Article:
Newsom referred to the California Coastal Commission’s recent decision to reject a proposal for a large desalination plant in Huntington Beach, saying the commission will consider other smaller proposals, "and I expect to see a different result."
The governor stressed that desalination is one part of a multifaceted approach that California needs — a “one water” approach — that also includes solutions from reusing water to capturing rainwater instead of letting it flow in drains toward the ocean.
The governor said Californians need to move “away from a scarcity mind-set to one more of abundance.”
“How can we take the existing resources and be more resourceful?" Newsom said.
The plan calls for completing seven water storage projects with about $2.7 billion from Proposition 1, the 2014 water bond: four groundwater storage projects and three reservoir projects.
Newsom expressed frustration about delays in projects because of permitting requirements, calling the years-long timelines “absurd” and “comedic.” One of the administration's goals is to change permitting to “address the regulatory thickets” and fast-track needed water projects, he said.
“We need to accelerate our efforts. We need to double down,” Newsom said. “We can't do the same damn thing anymore. And I think all of us recognize that.”
The plan includes targets and timelines, such as expanding desalination of brackish groundwater to 84,000 acre-feet by 2040, and boosting the state’s capacity to capture storm water by 500,000 acre-feet by 2040. For comparison, the total annual water use of Los Angeles is nearly 500,000 acre-feet.
Among other things, the plan calls for creating a groundwater recharge coordinating committee to help implement projects that will replenish aquifers.
To offset the increased evaporation and reduction in supplies brought on by the changing climate, the plan says, “California must capture, recycle, de-salt, and conserve more water.”
The plan cites progress in ensuring clean drinking water, saying that the estimated number of Californians with contaminated, failing drinking water systems has decreased from 1.6 million to 934,000. The state’s record in finding solutions for these communities, many in low-income, rural areas, drew criticism in a recent state auditor report, which found the State Water Resources Control board has funding available but has “demonstrated a lack of urgency in providing this critical assistance.”
The plan calls for boosting conservation in cities and reducing water use by at least 500,000 acre-feet by 2030. But Poole and others noted that for agriculture, the document says the goal is to “stabilize” water supplies while California’s groundwater law is gradually implemented between now and 2040, bringing an eventual reduction in the amount of irrigated farmland.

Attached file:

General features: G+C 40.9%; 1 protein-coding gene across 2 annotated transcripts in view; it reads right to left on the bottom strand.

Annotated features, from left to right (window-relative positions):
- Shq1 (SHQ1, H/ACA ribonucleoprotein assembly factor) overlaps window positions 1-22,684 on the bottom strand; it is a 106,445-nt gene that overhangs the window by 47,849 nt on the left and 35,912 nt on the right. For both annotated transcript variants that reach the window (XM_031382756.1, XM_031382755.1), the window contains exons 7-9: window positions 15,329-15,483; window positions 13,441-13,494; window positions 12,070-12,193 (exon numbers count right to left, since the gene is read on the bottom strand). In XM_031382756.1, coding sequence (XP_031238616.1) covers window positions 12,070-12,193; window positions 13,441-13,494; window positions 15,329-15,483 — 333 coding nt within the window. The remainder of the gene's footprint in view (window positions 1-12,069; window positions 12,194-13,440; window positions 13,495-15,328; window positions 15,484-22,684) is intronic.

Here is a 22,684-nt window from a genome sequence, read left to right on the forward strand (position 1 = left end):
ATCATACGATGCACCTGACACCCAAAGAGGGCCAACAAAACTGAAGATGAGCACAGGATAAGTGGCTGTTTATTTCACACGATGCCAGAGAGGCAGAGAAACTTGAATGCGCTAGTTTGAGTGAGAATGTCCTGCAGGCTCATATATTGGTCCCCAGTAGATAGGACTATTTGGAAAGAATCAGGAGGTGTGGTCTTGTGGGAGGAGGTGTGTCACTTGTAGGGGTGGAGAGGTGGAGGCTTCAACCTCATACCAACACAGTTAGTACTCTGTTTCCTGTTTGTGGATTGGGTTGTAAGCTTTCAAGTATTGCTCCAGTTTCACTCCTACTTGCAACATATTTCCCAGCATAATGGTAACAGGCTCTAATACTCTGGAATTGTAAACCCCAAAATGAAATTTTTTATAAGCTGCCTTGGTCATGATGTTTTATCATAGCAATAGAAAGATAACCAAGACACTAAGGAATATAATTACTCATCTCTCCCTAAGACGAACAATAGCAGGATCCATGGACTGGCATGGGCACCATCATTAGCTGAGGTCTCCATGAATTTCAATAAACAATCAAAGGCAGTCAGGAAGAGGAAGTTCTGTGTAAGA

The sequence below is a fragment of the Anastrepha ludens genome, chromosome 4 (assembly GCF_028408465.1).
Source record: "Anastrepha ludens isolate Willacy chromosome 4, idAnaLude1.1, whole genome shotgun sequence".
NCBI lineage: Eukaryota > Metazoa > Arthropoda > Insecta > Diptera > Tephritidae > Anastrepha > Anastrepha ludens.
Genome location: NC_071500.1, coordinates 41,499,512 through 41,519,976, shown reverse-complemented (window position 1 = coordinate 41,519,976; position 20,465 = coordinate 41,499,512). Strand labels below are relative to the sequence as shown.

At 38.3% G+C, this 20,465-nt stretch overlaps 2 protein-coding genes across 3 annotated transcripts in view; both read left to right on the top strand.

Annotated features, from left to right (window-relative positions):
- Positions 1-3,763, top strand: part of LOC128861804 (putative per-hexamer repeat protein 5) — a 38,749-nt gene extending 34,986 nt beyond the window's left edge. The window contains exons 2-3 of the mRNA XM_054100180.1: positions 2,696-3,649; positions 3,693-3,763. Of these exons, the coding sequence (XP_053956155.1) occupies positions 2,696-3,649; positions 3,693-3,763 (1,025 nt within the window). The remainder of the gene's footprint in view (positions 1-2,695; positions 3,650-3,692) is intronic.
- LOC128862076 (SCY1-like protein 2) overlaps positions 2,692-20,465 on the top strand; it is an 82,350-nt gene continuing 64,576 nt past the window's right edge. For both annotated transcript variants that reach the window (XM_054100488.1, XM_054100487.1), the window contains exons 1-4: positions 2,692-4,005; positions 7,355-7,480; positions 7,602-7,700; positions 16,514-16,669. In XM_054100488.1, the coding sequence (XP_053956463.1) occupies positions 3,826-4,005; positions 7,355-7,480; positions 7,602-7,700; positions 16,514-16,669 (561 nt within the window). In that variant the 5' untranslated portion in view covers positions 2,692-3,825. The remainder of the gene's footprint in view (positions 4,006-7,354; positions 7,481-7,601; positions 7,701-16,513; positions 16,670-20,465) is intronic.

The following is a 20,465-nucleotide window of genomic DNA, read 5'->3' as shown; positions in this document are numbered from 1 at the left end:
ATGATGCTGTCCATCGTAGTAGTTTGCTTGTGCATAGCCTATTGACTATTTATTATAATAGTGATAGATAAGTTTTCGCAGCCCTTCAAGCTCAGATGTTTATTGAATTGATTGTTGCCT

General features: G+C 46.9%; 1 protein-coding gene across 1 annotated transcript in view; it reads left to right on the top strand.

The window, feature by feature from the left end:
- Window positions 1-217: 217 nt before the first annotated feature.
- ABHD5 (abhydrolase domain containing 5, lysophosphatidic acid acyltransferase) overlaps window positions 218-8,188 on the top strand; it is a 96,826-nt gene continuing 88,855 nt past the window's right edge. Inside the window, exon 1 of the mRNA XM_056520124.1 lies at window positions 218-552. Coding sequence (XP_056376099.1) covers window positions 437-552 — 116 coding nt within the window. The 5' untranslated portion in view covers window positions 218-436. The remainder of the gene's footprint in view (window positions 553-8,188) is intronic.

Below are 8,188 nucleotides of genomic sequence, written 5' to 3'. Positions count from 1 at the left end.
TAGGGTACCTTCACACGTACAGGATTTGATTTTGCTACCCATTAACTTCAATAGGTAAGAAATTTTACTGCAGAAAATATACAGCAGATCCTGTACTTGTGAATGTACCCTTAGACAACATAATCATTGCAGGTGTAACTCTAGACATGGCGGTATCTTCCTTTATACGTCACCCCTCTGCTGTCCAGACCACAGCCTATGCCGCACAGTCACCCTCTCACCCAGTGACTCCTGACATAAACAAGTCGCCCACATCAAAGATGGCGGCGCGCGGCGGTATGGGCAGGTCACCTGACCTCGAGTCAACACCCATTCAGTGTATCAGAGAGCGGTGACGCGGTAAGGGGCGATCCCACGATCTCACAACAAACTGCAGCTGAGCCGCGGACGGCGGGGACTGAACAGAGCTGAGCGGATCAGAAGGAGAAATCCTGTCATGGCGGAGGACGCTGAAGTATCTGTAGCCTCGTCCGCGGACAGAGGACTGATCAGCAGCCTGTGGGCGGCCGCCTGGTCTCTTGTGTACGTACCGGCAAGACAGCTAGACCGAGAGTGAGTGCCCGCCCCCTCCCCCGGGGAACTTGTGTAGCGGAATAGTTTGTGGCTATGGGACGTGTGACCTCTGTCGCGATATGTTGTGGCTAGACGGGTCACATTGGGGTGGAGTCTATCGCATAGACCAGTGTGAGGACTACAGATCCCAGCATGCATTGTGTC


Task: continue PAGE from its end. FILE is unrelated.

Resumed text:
Although the focus on climate change is positive, the plan doesn’t really address “major problems for the state in terms of water management,” said Jay Lund, co-director of the UC Davis Center for Watershed Sciences. One of those issues, he said, is the projection that Central Valley growers will eventually be forced to leave fallow at least 1 million acres of irrigated land.
“We've got to find like 20% agricultural water conservation for sure, as a base, just to compensate for groundwater overdraft and a little bit of climate change,” Lund said. “That's the elephant in the room, is how do you help those poor rural areas that are going to have to reduce their agricultural water use by millions of acre-feet? And what can the state do to help them?”
There is also very little in the plan on ecosystems, Lund said, which is “probably the biggest gap.”
The plan calls for modernizing the administration of water rights by digitizing paper records and improving data, among other things. Poole argued that the Newsom administration should instead modernize the antiquated water rights system “to prioritize water for people's personal use and the environment over ag.”
Newsom said the plan, which builds on a water resilience portfolio released in 2020, details a set of solutions with specific timelines and goals. The governor noted that he and the Legislature have earmarked more than $8 billion over the last three years for water infrastructure and management.
In his new role, Villaraigosa will draw on available federal resources for water infrastructure projects, Newsom said. He will serve as the primary state liaison for local and elected officials on infrastructure needs, conducting meetings with regional and federal leaders, according to the governor's office.
Newsom's naming of Villaraigosa as a state infrastructure advisor follows a period of heated rivalry between the two politicians. In 2018, Villaraigosa mounted the strongest intraparty challenge to Newsom, whom he accused of "selling snake oil."
During his time as L.A. mayor, Villaraigosa expanded mass transit as well as the size of the LAPD. He's currently a partner in the consulting firm Actum.
In his new position, Villaraigosa will not be a state employee. Instead, the position will be supported through a partnership with the nonprofit California Forward.
Times staff writer Taryn Luna in Sacramento contributed reporting.
This story originally appeared in Los Angeles Times.